Lebanon’s public debt will rise to USD 61bn by end-2013 and reach USD 65bn in 2014 on higher spending and faltering budget revenue despite the introduction of new taxes, the caretaker finance minister, Mohammed Safadi, told the Daily Star. Lebanon’s public debt currently stands at USD 59bn, comprising 135% of the full-year GDP, according to official estimates. The recently approved minimum wage hike is one of the factors boosting spending, Safadi said.
In March, Safadi submitted an updated 2013 state budget reducing spending by LBP 2tn to LBP 21.23tn (USD 14.1bn). Safadi, however, upped the forecast budget gap for 2013 to LBP 5.247tn due to lower revenue expectation. Safadi noted that the 2014 draft budget envisages a deficit of at least USD 5bn, or 38% of spending.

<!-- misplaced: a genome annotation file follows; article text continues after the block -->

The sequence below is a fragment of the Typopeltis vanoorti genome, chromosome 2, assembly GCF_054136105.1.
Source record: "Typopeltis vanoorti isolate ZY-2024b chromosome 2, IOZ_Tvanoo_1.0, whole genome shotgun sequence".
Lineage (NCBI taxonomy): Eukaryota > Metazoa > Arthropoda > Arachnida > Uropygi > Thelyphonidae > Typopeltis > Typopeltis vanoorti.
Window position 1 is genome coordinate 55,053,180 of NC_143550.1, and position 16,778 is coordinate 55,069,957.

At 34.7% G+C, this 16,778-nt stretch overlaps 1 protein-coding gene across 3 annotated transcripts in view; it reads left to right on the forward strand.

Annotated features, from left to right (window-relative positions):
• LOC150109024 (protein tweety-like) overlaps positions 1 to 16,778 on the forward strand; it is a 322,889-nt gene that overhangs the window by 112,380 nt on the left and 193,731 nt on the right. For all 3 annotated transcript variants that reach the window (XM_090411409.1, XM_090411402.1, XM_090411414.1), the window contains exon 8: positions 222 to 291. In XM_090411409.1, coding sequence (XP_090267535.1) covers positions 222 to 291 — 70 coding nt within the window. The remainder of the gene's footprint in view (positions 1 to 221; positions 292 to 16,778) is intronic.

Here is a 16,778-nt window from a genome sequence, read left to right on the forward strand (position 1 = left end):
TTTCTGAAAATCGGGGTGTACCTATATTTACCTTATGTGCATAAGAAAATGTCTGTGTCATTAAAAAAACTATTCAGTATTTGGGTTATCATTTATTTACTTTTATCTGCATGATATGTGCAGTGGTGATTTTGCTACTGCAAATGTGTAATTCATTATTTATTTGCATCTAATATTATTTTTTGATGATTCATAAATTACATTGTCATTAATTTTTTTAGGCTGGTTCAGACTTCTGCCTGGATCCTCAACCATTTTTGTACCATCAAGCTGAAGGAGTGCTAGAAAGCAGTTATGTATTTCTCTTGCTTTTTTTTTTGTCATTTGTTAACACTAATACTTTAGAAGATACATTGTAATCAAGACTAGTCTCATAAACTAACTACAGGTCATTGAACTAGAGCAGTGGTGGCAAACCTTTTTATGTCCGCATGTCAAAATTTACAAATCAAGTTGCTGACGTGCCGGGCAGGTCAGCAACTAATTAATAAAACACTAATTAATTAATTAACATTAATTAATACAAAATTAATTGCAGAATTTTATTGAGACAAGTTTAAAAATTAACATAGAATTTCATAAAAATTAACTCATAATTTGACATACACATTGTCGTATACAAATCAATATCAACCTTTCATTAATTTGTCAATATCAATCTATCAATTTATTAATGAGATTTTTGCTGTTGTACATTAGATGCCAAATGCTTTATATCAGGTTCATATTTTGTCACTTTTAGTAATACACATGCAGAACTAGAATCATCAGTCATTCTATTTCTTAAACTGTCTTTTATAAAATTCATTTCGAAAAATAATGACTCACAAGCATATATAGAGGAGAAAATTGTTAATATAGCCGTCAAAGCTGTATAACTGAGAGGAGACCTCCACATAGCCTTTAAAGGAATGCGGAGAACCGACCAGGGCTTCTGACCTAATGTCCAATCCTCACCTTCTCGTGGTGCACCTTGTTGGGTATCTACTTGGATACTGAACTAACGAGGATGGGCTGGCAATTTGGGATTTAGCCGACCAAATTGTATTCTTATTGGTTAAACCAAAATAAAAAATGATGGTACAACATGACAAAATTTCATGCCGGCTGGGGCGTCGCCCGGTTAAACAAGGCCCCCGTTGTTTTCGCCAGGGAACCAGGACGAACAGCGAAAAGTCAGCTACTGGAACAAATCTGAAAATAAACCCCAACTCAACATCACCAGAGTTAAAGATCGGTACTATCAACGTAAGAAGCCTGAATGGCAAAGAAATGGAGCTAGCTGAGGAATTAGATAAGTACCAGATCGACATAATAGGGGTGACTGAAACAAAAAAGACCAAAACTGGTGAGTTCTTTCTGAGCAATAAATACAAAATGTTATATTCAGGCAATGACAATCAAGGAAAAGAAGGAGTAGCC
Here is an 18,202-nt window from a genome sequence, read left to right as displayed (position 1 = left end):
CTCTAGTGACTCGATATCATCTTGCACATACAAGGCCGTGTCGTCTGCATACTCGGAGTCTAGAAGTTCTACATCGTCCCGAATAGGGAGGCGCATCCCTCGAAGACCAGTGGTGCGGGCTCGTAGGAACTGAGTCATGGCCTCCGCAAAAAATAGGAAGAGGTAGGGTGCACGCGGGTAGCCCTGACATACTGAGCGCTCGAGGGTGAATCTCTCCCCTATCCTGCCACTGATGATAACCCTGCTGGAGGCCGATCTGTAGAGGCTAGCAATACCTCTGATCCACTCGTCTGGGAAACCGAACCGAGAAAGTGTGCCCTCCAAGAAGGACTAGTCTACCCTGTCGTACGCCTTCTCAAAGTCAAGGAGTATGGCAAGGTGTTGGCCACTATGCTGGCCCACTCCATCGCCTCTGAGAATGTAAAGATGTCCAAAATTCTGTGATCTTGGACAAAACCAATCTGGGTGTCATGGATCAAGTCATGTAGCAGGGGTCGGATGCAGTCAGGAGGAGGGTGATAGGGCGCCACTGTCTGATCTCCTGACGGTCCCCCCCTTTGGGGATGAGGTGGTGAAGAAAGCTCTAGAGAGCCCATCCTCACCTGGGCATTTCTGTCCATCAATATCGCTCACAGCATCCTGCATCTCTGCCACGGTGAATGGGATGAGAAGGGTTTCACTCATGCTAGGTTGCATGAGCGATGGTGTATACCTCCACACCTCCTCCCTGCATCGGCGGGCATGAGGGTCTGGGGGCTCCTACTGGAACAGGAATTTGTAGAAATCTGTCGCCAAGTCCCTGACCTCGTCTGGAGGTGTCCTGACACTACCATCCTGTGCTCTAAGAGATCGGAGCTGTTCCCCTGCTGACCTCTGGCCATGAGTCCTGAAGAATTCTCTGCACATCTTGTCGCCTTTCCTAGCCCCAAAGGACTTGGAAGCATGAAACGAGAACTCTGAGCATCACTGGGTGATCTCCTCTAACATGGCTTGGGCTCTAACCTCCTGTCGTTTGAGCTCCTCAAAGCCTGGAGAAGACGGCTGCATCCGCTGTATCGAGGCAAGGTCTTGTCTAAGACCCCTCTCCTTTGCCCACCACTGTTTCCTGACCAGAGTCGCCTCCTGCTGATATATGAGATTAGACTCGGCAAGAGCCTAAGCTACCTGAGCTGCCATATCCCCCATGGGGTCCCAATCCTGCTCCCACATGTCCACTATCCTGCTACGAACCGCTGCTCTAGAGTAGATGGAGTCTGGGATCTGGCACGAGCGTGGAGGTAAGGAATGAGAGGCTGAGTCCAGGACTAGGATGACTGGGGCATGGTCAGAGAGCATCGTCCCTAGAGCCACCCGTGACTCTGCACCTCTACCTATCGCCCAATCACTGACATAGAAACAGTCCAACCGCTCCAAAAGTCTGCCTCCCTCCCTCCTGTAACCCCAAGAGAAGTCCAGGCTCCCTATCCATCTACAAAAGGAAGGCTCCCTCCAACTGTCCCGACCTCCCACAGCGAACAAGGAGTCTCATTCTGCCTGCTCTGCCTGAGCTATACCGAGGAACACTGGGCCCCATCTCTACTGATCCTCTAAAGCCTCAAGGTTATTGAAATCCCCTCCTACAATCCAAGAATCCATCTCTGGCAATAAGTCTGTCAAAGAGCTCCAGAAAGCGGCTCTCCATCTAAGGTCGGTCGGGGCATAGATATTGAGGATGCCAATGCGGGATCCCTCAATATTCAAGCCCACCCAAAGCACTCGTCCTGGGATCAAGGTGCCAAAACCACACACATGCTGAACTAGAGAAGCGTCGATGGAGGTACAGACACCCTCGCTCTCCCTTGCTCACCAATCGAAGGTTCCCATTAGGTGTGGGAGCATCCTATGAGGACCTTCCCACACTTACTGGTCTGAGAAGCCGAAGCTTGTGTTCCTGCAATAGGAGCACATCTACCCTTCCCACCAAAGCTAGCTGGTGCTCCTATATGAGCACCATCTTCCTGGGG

Lebanon must achieve an 8% GDP growth to boost state income but such an outlook is not feasible amid the current political and security situation, the minister said. He underscored, however, that budget revenue has remained at an acceptable level despite domestic turmoil. “Revenues have dropped by 4% and this is quite acceptable under these delicate circumstances,” Safadi said. The budget deficit will likely total USD 3.5bn in 2013, he added.
The finance ministry will not sell new Eurobonds in 2013 but might issue USD 1bn worth of T-bills, Safadi said. He forecast a 1-2% GDP growth in 2013.
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